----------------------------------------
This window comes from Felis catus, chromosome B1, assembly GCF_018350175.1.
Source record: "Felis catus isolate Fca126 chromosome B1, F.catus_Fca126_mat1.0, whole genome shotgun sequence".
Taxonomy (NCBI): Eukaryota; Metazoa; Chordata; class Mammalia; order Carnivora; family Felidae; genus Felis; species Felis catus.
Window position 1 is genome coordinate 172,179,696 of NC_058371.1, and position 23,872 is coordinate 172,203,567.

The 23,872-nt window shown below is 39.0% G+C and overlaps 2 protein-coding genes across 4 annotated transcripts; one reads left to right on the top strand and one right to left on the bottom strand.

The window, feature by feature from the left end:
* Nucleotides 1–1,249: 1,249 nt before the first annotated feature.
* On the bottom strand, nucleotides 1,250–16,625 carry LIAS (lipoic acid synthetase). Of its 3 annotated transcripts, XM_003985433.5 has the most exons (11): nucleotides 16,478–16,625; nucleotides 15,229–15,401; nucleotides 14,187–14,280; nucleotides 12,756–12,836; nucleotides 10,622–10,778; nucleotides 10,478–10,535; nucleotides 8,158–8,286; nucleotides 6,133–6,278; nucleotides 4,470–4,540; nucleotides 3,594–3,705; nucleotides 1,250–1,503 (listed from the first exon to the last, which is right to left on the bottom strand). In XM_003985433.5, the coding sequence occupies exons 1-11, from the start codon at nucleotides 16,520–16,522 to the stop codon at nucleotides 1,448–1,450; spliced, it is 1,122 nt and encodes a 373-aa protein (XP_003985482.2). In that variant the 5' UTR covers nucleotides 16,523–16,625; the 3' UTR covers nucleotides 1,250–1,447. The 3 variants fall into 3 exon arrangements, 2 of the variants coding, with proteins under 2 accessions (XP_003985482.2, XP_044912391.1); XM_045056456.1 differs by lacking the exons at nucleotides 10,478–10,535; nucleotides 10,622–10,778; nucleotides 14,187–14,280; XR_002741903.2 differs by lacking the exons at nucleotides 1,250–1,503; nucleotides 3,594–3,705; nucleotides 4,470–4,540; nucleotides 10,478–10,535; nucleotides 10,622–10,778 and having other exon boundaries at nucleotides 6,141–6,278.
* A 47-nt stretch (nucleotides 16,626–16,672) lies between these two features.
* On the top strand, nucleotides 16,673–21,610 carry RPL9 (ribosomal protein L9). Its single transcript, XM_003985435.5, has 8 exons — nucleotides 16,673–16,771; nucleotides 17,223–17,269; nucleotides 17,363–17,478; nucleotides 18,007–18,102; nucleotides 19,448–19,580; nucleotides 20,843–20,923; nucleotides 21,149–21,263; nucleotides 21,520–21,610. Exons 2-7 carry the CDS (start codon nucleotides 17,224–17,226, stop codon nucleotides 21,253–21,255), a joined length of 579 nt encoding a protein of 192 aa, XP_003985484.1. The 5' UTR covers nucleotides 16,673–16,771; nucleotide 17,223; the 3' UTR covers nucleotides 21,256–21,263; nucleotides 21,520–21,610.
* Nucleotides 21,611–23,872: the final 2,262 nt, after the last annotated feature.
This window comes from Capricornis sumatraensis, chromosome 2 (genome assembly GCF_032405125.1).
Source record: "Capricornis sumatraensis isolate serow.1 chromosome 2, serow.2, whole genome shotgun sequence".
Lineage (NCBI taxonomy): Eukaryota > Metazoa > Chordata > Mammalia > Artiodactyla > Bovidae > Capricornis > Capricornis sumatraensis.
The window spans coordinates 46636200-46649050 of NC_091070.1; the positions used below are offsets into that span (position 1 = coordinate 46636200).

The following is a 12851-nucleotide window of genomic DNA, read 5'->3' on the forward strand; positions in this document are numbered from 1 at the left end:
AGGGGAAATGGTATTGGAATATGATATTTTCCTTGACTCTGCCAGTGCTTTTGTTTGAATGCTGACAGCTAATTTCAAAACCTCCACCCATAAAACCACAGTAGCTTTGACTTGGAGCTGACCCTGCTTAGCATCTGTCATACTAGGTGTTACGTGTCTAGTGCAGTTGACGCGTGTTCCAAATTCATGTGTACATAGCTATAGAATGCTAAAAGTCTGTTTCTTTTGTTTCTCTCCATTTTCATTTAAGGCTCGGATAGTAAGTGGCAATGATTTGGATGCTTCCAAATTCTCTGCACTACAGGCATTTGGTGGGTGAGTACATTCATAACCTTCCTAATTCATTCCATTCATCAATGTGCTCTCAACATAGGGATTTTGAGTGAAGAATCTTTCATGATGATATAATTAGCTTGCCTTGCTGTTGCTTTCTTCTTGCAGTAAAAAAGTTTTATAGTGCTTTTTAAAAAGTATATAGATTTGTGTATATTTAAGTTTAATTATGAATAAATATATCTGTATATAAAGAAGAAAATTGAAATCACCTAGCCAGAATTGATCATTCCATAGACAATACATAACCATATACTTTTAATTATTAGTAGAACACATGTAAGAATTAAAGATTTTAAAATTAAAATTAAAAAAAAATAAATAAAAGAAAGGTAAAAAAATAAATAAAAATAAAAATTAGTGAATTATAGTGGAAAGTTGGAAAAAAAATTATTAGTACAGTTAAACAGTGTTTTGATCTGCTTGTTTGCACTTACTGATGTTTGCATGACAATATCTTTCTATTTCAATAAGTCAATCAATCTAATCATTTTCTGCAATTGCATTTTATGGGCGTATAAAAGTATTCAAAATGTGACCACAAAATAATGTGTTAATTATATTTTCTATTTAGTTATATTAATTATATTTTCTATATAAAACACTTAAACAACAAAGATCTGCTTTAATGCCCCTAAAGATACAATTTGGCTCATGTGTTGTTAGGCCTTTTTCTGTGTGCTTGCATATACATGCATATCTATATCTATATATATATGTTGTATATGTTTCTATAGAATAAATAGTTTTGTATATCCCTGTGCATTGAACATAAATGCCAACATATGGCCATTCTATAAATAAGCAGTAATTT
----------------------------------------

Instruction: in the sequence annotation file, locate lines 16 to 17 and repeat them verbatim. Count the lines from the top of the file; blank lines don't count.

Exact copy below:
The following is a 12851-nucleotide window of genomic DNA, read 5'->3' on the forward strand; positions in this document are numbered from 1 at the left end:
AGGGGAAATGGTATTGGAATATGATATTTTCCTTGACTCTGCCAGTGCTTTTGTTTGAATGCTGACAGCTAATTTCAAAACCTCCACCCATAAAACCACAGTAGCTTTGACTTGGAGCTGACCCTGCTTAGCATCTGTCATACTAGGTGTTACGTGTCTAGTGCAGTTGACGCGTGTTCCAAATTCATGTGTACATAGCTATAGAATGCTAAAAGTCTGTTTCTTTTGTTTCTCTCCATTTTCATTTAAGGCTCGGATAGTAAGTGGCAATGATTTGGATGCTTCCAAATTCTCTGCACTACAGGCATTTGGTGGGTGAGTACATTCATAACCTTCCTAATTCATTCCATTCATCAATGTGCTCTCAACATAGGGATTTTGAGTGAAGAATCTTTCATGATGATATAATTAGCTTGCCTTGCTGTTGCTTTCTTCTTGCAGTAAAAAAGTTTTATAGTGCTTTTTAAAAAGTATATAGATTTGTGTATATTTAAGTTTAATTATGAATAAATATATCTGTATATAAAGAAGAAAATTGAAATCACCTAGCCAGAATTGATCATTCCATAGACAATACATAACCATATACTTTTAATTATTAGTAGAACACATGTAAGAATTAAAGATTTTAAAATTAAAATTAAAAAAAAATAAATAAAAGAAAGGTAAAAAAATAAATAAAAATAAAAATTAGTGAATTATAGTGGAAAGTTGGAAAAAAAATTATTAGTACAGTTAAACAGTGTTTTGATCTGCTTGTTTGCACTTACTGATGTTTGCATGACAATATCTTTCTATTTCAATAAGTCAATCAATCTAATCATTTTCTGCAATTGCATTTTATGGGCGTATAAAAGTATTCAAAATGTGACCACAAAATAATGTGTTAATTATATTTTCTATTTAGTTATATTAATTATATTTTCTATATAAAACACTTAAACAACAAAGATCTGCTTTAATGCCCCTAAAGATACAATTTGGCTCATGTGTTGTTAGGCCTTTTTCTGTGTGCTTGCATATACATGCATATCTATATCTATATATATATGTTGTATATGTTTCTATAGAATAAATAGTTTTGTATATCCCTGTGCATTGAACATAAATGCCAACATATGGCCATTCTATAAATAAGCAGTAATTT